...which could have been more spectacular considering the anticipation it's descent had engendered.
Will Soto the original sunset celebrator still juggling after all these years:
Which was about the time my fritters attacked and found me completely unprepared. It was a sneaky thing but the mustard slipped out of the end of the cardboard tray while I pointed the lense. The first I knew of my loss of control was when I found I had yellow goop on my fingertips which led to the discovery of a puddle of gruel down my front. I'm not saying its certain but I am pretty sure my mood took a dive when I saw baby shit down my front. I took a paper towel, and then another, then my tide stick which travels in my man purse with me as I have a tendency in this direction when I get distracted. I thought I did a pretty decent job by the time I was done.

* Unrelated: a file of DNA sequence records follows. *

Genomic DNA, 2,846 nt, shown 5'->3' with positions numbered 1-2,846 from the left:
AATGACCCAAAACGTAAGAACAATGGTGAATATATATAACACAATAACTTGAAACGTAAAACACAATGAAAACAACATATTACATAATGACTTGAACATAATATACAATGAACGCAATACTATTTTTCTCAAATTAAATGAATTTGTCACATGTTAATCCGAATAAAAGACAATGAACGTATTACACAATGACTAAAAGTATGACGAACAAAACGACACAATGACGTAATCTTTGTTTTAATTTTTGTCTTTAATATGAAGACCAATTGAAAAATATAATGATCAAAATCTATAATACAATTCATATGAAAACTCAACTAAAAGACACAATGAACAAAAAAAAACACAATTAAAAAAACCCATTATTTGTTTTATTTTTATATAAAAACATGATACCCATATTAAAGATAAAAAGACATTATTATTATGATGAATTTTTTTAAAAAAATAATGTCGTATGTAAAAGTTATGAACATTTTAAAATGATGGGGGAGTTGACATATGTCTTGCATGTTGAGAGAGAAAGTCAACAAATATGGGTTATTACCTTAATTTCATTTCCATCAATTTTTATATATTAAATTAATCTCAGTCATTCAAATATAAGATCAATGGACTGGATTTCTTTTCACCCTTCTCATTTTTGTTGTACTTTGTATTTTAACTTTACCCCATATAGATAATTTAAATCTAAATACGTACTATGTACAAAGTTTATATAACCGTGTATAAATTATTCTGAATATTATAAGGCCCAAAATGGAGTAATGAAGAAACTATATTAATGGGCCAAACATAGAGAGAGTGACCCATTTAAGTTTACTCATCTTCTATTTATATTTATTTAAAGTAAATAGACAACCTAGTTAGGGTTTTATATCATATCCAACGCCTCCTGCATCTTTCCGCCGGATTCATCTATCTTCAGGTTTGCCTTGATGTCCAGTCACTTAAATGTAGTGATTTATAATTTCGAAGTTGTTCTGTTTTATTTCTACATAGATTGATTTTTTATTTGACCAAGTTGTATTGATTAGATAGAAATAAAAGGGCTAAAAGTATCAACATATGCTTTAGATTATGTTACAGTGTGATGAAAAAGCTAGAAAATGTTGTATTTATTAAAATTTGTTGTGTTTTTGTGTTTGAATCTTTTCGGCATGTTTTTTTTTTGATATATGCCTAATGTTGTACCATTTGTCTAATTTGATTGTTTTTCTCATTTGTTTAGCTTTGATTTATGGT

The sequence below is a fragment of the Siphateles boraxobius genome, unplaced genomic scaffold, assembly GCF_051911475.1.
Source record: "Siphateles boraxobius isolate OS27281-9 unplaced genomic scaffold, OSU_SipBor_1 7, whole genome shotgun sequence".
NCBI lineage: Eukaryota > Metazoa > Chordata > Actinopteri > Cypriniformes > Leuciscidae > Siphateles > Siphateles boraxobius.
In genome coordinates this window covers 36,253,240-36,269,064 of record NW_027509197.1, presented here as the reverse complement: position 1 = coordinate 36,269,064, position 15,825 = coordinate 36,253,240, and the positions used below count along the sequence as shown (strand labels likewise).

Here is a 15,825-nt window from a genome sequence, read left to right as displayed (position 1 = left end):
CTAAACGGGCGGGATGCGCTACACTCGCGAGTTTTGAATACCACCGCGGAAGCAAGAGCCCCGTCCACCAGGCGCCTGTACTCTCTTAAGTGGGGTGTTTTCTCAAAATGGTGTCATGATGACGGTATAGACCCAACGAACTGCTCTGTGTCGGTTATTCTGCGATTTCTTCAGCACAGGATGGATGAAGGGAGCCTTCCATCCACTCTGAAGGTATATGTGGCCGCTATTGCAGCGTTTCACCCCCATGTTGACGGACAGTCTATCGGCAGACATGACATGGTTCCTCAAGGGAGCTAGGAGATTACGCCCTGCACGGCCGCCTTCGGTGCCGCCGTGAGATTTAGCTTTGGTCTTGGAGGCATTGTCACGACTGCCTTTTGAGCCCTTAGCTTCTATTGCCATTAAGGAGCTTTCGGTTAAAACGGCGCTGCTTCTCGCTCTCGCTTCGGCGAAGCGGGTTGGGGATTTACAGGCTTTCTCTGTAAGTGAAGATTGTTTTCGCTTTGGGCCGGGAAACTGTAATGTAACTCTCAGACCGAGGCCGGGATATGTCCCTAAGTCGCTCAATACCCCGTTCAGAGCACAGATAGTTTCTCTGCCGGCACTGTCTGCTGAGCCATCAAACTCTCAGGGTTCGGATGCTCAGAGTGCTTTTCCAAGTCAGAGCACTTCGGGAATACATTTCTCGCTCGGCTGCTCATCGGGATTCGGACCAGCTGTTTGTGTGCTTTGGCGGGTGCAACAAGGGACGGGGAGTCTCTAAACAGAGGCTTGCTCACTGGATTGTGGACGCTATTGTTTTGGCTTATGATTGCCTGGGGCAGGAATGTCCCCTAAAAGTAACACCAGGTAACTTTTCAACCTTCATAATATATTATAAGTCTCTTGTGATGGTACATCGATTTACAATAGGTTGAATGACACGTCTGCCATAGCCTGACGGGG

Anyway walking around with evidence of an unfortunate scatological accident on my shirt was a buzz kill. I abandoned the celebrants and rode home to Cheyenne who was alone to greet me as my wife is away wasting taxpayer dollars at a teacher conference. My dog promised not to give me grief if I took her for a walk immediately. Who was I to disagree with an urgent Labrador request.
Much less stressful, in the dark with no vendors, no crowds and no conch fritters. I am growing fonder of them the further I am from them. I might have to go back and get a second impression. Next time hold the mustard.

Saturday, December 26, 2015

Sugarloaf Walk 2010